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should i puruse it?


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  • should i puruse it?

    have a complicated situtation and hoping for some help. im a reserve officer for a midwest city. I have been a reserve with this dpt for approx 5 years. i do possess a college degree, and completed a certified reserve academy conducted by this same dpt.(have worked approx 1500hrs in patrol as a reserve) i applied for the hiring process for a full time position for same dpt and was dismissed from the process. was informed my combined written and oral interview score didnt place me high enough to move on. i've placed a call to command requesting advice on how to make myself a better candidate, with no response..i also asked if i were permitted to obtain my score, and or rank from this process, and still no response...question is if representation was obtained, would they have to release the scores of those in the process? second do i even have any type of case for discrimination??

  • #2
    On what grounds do you feel discriminated against? Seems plain and simple. You tested. Did not score high enough and were dismissed. Why not try again when theres another opening. You could also try at another location maybe?

    Causing a big ripple when theres no actual case could cause a lot more harm than good.

    However, I would think they would give you your score.
    Ever feel like you live in the state of confusion?


    • #3
      Don't just try that dept. Apparently, either they don't want to hire you or you should study more. Try somewhere else and do not talk to a lawyer. You never want to burn a bridge when trying to get hired and depts don't hire people that sue other agencies they work for.
      God made perfect cops.......The rest he put in cars.


      • #4
        It doesn't sound as if you have much of a case. If you didn't score high enough to make the cutoff, then you simply didn't get enough questions right on the written and the oral. This is not grounds for a discrimination claim unless you can prove you were scored by a standard that was significantly different from the other candidates. If you didn't make the cutoff, you would not have a rank or position on the hiring list so there is no point in trying to go there either.

        Many agencies will tell you what your score was and what the cutoff was. Sometimes they will give you your actual score. Other times they will simply say the cutoff was XX and your score was below that. The scores and ranks of other candidates are usually deemed to be confidential personnel matters and exempt from public disclosure, so even with an attorney you probably won't get anywhere with that type of request.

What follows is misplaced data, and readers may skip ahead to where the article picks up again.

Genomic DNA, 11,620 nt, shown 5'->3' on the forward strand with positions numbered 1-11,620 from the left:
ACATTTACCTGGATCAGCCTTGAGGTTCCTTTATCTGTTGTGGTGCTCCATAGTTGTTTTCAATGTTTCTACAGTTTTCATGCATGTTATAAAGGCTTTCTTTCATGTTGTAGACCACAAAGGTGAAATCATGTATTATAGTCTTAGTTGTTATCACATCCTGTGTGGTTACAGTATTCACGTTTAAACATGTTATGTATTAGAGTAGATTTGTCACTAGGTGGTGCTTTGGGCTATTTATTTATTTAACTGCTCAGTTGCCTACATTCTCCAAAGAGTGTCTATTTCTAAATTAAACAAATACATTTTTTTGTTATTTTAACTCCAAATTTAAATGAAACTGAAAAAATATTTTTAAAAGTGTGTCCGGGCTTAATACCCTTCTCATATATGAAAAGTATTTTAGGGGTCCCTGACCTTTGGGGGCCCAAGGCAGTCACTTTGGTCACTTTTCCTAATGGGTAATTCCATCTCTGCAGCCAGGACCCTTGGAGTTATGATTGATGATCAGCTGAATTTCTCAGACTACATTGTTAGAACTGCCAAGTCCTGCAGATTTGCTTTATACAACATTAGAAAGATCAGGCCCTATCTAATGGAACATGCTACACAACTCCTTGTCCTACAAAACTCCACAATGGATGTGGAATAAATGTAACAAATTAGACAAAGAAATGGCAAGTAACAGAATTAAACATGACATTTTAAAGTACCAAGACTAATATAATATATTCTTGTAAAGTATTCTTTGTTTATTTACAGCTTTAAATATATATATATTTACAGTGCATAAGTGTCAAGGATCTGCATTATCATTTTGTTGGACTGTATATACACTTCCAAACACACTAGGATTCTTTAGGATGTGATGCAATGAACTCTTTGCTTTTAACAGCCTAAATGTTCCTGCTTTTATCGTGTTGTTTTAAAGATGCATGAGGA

As far as what you can do to make yourself a better candidate - study better for the next test. Many applicants don't pay much attention to what the exam announcement says. But in most cases, it is a wealth of information that tells you exactly what you will be tested on and thus, what you need to study for. For example, an exam announcement for an upcoming insurance fraud investigator position in my state says the tests will cover:

        TEST I: MULTIPLE CHOICE – (Weighted 70%)


        1. Knowledge of court procedures as they pertain to insurance fraud investigation and prosecution.

        2. Knowledge of legal terminology pertaining to criminal law.

        3. Knowledge of the rules of evidence as they pertain to insurance fraud.

        4. Knowledge of the proper completion of various court orders.

        5. Knowledge of the proper procedure for serving court orders.

        6. Knowledge of evidence gathering techniques that will preserve evidence.

        7. Knowledge of evidence preservation techniques that will ensure certification in court.

        8. Knowledge of interviewing techniques to obtain pertinent information from witnesses and other individuals involved

        in an insurance fraud crime.


        1. Knowledge of defensive tactics that can be utilized to prevent injury to oneself and others.

        2. Knowledge of arrest control tactics that can be utilized to restrain suspects without injury to oneself and others.

        3. Knowledge of the safety precautions to take while performing job duties.

        4. Ability to determine when back-up assistance will be required.


        1. Knowledge of criminal and civil codes and statutes pertaining to insurance fraud.

        2. Knowledge of the legal rights of citizens.

        3. Ability to analyze situations accurately and take effective action.

        4. Ability to read and understand the English language.

        TEST II: WRITING EXERCISE – (Weighted 30%)


        1. Ability to read and understand the English language.

        2. Ability to understand how written laws, policies, and codes relate to insurance fraud case investigation and prosecution.

        3. Ability to follow directives from others regarding case investigations.


        1. Knowledge of the proper spelling, grammar, punctuation, and sentence structure for the English language to ensure

        that prepared and/or reviewed written materials are complete, succinct, and free of writing errors.

        2. Skill to write documents clearly and concisely for review by various audiences.

        3. Skill to completely and accurately record, in writing, information obtained regarding case investigations.

        With this information, any candidate knows exactly what to study for and has a much better chance of getting a passing score than one who does not study.
        Going too far is half the pleasure of not getting anywhere


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